Conversation at church

Scene: Lunch at church.

Me, looking round the group of youngsters (and always wanting to find connections): This is the table of the only children.

Girl beside me: I’ve got nine brothers and sisters.

Me: On your father’s side?

Girl: Yes.

Me: And do you see ever see them?

Girl: Three of them. One was really old, like forty-five or something, and he died already.

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Profound thought

A while ago I was at a wedding and got chatting to one of the guests, an older man. Seeing young people starting out on matrimony made him reflect on his own marriage of decades.

He said:

Oh, we knew nothing back then when we first got married. But then I learned to see Christ in the other person and that changed everything.

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This is not a great picture, but I’ll tell you what it is:

I went to a church recently to hear a wonderful group from Cuba (they are called Monte de Sion and you can find them on youtube) when I saw this massive poster.

It has a prayer point for every day of the year.

It begins with the indigenous groups of Colombia, which takes them until 12th March. Then they pray for each of the municipalities in our department of Antioquia (ends July 7th). Then there are three places in other parts of Colombia which the church must have some connection with, and on 11th July they start praying for the nations.

Today, they are praying for Bahrain.

On 18th November, it will be the turn of the UK.

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Independence Day

Last week, on 20th July, Colombia celebrated its Independence Day with military marches and the national flag flying on all sides.

This year in a town called Planadas, Independence Day was celebrated with a march for the first time in its history. Deep in rural Tolima, where the FARC came into being, any celebration by the state during the years of the conflict would met with violence from the armed group.

“We would sing the national anthem and raise the flag,” says the local police chief, “but if we tried anything else the guerrila would fire a granade or a tatuco (an explosive device made from a gas cylinder).”

This year there was a parade.

It may not seem like much but it’s not nothing.

You can see the picture here.

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Three New York Moments

I spent five days in New York recently. Here are three tiny encounters which, as always, made my day.

1. The baggage hall at JFK

Me: Can you tell me where the bags from Avianca 42 are?

Man: Ocho (=8).

Me: Muchas gracias, muy amable. (Thank you very much, very kind).

Man: Whatever you say, baby.

2. In a subway station

Me: You wouldn’t happen to have a small subway map we could carry around with us?

Lady behind the glass: Ma’am, we have several subway maps but NONE of them are small.

3. On Park Avenue

A man deliberately runs his truck over several traffic cones to get into a side street.

I watch with a look of horror on my face (think Munch’s The Scream).

So what, the driver shouts. They’re not people.

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Blessed are those who die in the Lord

Yesterday we said goodbye to a dear old lady in our church. Her name was Ester Araque and I wrote about her  on this blog a while ago.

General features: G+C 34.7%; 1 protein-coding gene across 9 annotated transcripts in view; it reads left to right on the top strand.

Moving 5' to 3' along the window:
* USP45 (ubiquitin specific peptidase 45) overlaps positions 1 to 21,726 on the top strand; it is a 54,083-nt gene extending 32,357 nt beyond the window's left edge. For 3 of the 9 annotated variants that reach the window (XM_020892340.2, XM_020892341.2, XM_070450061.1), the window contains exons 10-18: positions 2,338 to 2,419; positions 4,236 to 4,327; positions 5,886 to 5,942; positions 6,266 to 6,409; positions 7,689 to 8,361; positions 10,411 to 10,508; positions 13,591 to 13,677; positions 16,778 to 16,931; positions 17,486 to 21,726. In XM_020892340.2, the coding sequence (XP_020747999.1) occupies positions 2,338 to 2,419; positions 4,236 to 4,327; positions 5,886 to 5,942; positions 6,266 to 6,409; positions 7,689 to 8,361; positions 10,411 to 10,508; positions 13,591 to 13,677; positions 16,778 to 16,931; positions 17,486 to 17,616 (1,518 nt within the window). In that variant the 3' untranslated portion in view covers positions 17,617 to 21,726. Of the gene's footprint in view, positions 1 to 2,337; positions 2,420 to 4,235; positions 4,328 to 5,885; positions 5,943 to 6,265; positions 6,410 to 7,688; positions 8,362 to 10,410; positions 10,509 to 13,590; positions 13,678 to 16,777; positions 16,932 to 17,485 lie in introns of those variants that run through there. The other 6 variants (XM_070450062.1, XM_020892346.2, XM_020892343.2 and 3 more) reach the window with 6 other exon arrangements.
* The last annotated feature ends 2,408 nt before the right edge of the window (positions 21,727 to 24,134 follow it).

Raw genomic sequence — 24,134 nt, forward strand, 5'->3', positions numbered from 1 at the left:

She had been in hospital for a few weeks, seemingly improving but waiting for her health insurer to authorise her having oxygen at home. But last weekend she took a turn for the worse and she passed away yesterday morning.

As is the Colombian custom, the funeral was the same day, held in a funeral home in the centre of Medellin. Our pastor led prayers, readings and hymns as people came and went to pay their respects. A granddaughter stood up and thanked us for coming and exhorted to decide to love one another more.

Doña Ester was certainly a loving person; she was the first person to welcome me to my church, so warmly that I stayed. I will miss her.

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Transcendence on a bus

In Medellin, young lads often get on the busses with their boom boxes and perform a rap for their captive audience. A friend of mine calls them urban prophets and their critique of modern life is often sharp and moving.

But one day, a rapper got and said he was going to do something a bit different.

What he did was recite an old poem, a kind of melodramatic ballad about love, betrayal and death, over the backing of some classical piano music – maybe Chopin – that he had found on YouTube.

The result was the the most mesmerizing three-minute experience. The combination of words and music created a dramatic, tension-filled atmosphere and you could almost forget you were jolting along on a bus.

Welcome to Colombia, where the hustlers on the busses are artists at heart.

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No euphoria

You may have seen that the FARC have completed their process of disarmament, although hundreds of weapons caches remain to be dismantled.

A time for great national celebration, then?

Not at all. In the cities, it is almost as if these historic events were not happening.

A cartoon from the Semana magazine suggests one reason for this apathy:

When the war doesn’t hurt you, the peace won’t make you happy either.

The conflict with the FARC mostly affected the countryside and that’s where the effects of the peace will first be felt.

But as well as that, there is widespread mistrust as to the FARC’s intentions when it becomes a political party. Colombia’s socialist neighbour, Venezuela, is rapidly disintegrating and many people are genuinely afraid that that could happen here.

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